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The Fugitive Kind: The story of Jean Valjean has run from literary fame to spectacular stage success.

'Les Misérables' finds enduring drama on the dark side of Paris

By Philip Collins

AN IMMENSELY successful musical play by composer Claude-Michel Schönberg and author Alain Boubil, Les Misérables is reminiscent of a war epic. There's only a moment or two of active combat, but the ongoing pursuit of saintly fugitive Jean Valjean by police commandant Javert keeps the issue of class injustice in the forefront.

Cameron Mackintosh's touring production of Les Misérables made an explosive debut at the Center for the Performing Arts on July 30 (where it is running through Aug. 11) that has all the force and brilliance of his original Broadway staging, including tenor Robert Evan, who played the role of Jean Valjean for years on Broadway.

It is a massively scaled spectacle that unfolds with cinematic agility. Ingenious interplays of staging and score make Les Misérables soar through its three-and-a-quarter-hour playing time--which is a reasonable length in light of Boubil's choice to use Victor Hugo's 1,200-page novel of the same name as source material.

Set in Paris during the early 1800s, Les Misérables bears out its name in settings of abject squalor and unrest. Schönberg's music brings glistening presence to the story's darkest corners, while remaining true to emotional conditions. Strategically paced allegros based on driving rock and funk rhythms complement an array of stunning ballads. Kudos also to orchestrators John Cameron and Seann Alderking for their lustrous symphonic dressing.

Schönberg's economy of musical resources serves the story well. His concise melodic profiles wrap around Herbert Kretzmer's distilled lyrics magnificently. The mediums shine as one, thriving on a shared economy that fuels the show with inexorable momentum.

The cast is wonderful and huge; the principals outstanding with few exceptions. How nice also to encounter well-managed vocal amplification at the CPA, which is rarely in evidence at locally produced musical events at this venue. Opening night's performance included some glitches, occasional drop-outs in volume primarily, but the overall balance between natural vocal projection and amplification was discerningly mixed, emphasizing acoustical sound so that voices actually emanated from where characters stood, rather than solely out of the sound system.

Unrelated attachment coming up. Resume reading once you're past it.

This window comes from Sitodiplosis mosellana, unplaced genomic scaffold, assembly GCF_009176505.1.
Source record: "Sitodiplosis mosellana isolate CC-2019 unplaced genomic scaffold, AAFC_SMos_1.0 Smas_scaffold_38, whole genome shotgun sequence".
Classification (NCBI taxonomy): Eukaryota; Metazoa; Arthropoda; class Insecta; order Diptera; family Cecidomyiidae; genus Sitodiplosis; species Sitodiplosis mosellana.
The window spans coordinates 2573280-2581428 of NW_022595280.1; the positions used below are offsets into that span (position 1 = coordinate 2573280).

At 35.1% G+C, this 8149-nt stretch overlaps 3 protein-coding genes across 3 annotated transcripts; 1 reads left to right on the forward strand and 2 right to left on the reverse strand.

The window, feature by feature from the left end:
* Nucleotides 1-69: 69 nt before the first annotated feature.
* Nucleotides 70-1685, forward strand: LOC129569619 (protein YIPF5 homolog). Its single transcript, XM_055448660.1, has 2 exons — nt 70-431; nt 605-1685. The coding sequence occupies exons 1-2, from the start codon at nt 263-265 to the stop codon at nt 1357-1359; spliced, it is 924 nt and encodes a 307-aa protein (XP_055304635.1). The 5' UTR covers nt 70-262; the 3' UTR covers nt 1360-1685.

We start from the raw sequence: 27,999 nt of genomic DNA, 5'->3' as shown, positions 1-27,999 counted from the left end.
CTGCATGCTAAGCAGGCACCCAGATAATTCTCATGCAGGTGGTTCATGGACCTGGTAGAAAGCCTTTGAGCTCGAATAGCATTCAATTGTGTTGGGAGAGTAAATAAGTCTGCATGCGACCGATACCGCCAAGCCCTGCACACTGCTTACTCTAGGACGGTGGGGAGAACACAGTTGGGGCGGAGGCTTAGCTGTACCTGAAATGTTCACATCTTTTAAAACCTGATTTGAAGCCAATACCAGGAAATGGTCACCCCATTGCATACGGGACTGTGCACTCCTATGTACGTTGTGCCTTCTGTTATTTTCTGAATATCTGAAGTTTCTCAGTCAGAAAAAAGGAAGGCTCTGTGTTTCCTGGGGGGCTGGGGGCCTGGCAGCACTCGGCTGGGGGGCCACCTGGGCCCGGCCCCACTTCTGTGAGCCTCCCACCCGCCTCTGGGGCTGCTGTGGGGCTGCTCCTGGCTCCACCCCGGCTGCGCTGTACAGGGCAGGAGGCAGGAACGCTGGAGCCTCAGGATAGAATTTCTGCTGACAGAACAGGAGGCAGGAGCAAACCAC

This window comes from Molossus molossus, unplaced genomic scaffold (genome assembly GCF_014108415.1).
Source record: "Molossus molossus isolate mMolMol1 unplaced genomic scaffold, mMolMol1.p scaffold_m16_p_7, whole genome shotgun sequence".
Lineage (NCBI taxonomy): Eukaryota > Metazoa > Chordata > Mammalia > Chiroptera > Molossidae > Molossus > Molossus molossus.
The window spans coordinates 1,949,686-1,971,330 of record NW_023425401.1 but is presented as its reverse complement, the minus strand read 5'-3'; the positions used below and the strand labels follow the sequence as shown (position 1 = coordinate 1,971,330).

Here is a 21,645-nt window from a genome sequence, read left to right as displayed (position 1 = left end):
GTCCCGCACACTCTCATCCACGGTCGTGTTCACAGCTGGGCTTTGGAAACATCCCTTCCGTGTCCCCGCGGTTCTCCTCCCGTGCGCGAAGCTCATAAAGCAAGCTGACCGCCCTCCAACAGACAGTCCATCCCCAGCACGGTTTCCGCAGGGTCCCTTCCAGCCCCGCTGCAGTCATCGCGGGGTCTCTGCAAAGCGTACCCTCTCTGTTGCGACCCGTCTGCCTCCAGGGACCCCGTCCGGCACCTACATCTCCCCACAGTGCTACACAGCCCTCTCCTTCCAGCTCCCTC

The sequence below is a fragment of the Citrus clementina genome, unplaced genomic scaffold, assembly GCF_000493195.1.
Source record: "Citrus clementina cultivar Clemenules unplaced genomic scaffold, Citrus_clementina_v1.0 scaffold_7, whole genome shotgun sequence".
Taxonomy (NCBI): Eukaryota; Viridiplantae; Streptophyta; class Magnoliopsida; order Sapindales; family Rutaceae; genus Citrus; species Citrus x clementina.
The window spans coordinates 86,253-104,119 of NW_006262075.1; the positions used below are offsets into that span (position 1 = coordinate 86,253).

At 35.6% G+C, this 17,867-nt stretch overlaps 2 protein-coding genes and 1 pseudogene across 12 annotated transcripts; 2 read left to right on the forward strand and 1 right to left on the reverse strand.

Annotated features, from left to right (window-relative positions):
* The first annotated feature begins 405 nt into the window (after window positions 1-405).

As Jean Valjean, Evan hardly needs miking. His execution of the role's unwieldy vocal range--which includes standard tenor territory as well a complete song in falsetto--is coupled with enough acting prowess to convincingly maneuver his character over 20 years. Evan's role encapsulates Les Misérables' full spectrum of musical moods. His tremulous opening "Soliloquy" and the soul-searching "Who Am I?" establish emotional credibility early on in the show.

Likewise, his thunderous singing was indispensable in such ensemble numbers as "In My Life" and "One Day More." So smooth was Evan's falsetto in "Bring Him Home," perhaps the show's most lovely number, that it seemed his natural register.

Robert Longo as Javert makes a worthy adversary for Valjean. His booming bass voice is duly sinister--also his angular frame. Longo's treatment of Javert's character development over the course of the show, however, is only nominally borne out. Javert's gradual weakening of resolve--and eventual collapse--in the face of Jean Valjean's countless heroics exerts little dramatic impact. In "Stars," his introductory solo, Longo voiced Javert's isolation movingly, but his suicide ballad, "Soliloquy," was postured and less than "to die for."

Lisa Capps as Fantine--the indigent single mother who entrusts her daughter's life to Jean Valjean's care before dying in the third scene--is so good that you'll wish for a rewrite. Finely tempered theatricality and expressive courage give Fantine's one solo, "I Dreamed a Dream," extraordinary poignancy.

Cosette's portrayal--as a child by Jenell Brook Slack, then in adolescence by Gina Feliccia--was adequate to task in both cases. Slack's nasal rendition of "Castle on a Cloud" had charm if not tone, and Feliccia's singing in general was encumbered by vibrato that just wouldn't quit.

Those lovable deviates, Mr. and Mrs. Thénardier, give a joint performance of the song "Master of the House" that provides Les Misérables with its jolliest moments. J.P. Dougherty and Kelly Ebsary are despicably winning and their slapstick rapport is quick and broad as the barricades themselves.

It's rare enough that major Broadway tours stop in San Jose, and Les Misérables is one of the grandest you are likely to encounter anywhere.

Les Misérables runs Aug. 8­9 at 7:30pm and Aug. 10­11 at 2 and 7:30pm at the Center for the Performing Arts, 255 Almaden Blvd., San Jose . Tickets are $15­$49. (408/998-BASS).

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From the August 8-14, 1996 issue of Metro

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